How to Layer Skincare for Optimal Results: Morning Routine

How to Layer Skincare for Optimal Results: Morning Routine

It’s time to focus on sun-in-the-sky skincare…

Back in my uninformed youth, before I started to take skincare seriously (so like, three years ago?), I assumed there was no difference between what I put on my face in the morning and what I put on my face at night. Skincare was skincare…it didn’t matter what I applied when or in what order, right?

But then I learned that your skin does the bulk of its healing at night while you sleep, and so then I assumed my nighttime routine was more important than my morning one. I dutifully spent upwards of 20 minutes over the sink every night, double cleansing and facial massaging and serum pressing and eye cream dabbing. It was quite a bit of work (and quite a few products), but I noticed a difference in my skin almost immediately and so have kept at it all this time, much to chagrin of my very patient, very sleepy S.O.

I was spending so much time focused on my evening skin that I failed to recognize the importance of what I was using in the morning. And while I wouldn’t say my skin suffered for it — those 20 minutes really did work wonders — when I finally did start paying attention, things on and around my face got way better than I ever could have dreamed.

I’ve already walked you through how to layer your nighttime products for optimal results, so now it’s time to focus on sun-in-the-sky skincare. Without further ado, this is how to approach your AM routine:

Step 1: Cleanser

Truth be told, a morning cleanse is totally your call. Since all you’ve done since the last time you washed your face was apply restorative, soothing products and sleep, there’s no need to wash your face in the morning. It’s a personal preference, one you’ll have to figure out for yourself.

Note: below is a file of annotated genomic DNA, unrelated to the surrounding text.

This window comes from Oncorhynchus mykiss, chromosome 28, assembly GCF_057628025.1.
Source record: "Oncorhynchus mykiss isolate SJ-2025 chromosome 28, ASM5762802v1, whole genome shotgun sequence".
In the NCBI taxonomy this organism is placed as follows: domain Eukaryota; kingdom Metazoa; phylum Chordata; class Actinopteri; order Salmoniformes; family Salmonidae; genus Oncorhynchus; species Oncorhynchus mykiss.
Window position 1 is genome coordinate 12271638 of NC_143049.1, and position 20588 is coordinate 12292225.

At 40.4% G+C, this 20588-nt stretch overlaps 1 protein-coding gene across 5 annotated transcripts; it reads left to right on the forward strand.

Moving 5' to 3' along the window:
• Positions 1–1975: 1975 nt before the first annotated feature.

Personally, I like to cleanse in the morning as I feel like it starts my day off right and offers a clean slate for what I apply to my face next. But if you have dry skin and can’t risk the extra cleanse, by all means skip it.

If you do choose to cleanse, pick a product that’s gentle and non-foaming. You don’t need something with suds at this point in the day (like I said, you don’t really have anything on your skin that needs washing off), so opt for a cleansing milk or gel that will be soft on the skin. You can also use an oil cleanser here if you’re really intent on removing all traces of the previous night’s products, but be sure to remove all traces of the cleanser thoroughly or any makeup you apply later will slide right off your face.

Step 2: Exfoliate-ish

Proceed with caution here. Again, if you’re prone to irritation or dryness, skip the AM exfoliation and stick to doing it a few nights a week to keep dead skin cells at bay. If not, consider incorporating some very gentle exfoliation with a warm, damp cotton washcloth into your morning routine. Starting at your nose and working out toward your temples, forehead and chin in small circles will help slough away dead skin and massage the skin, stimulating blood flow and reducing facial swelling and post-sleep puffiness. When you’re done, splash some cold water over your face.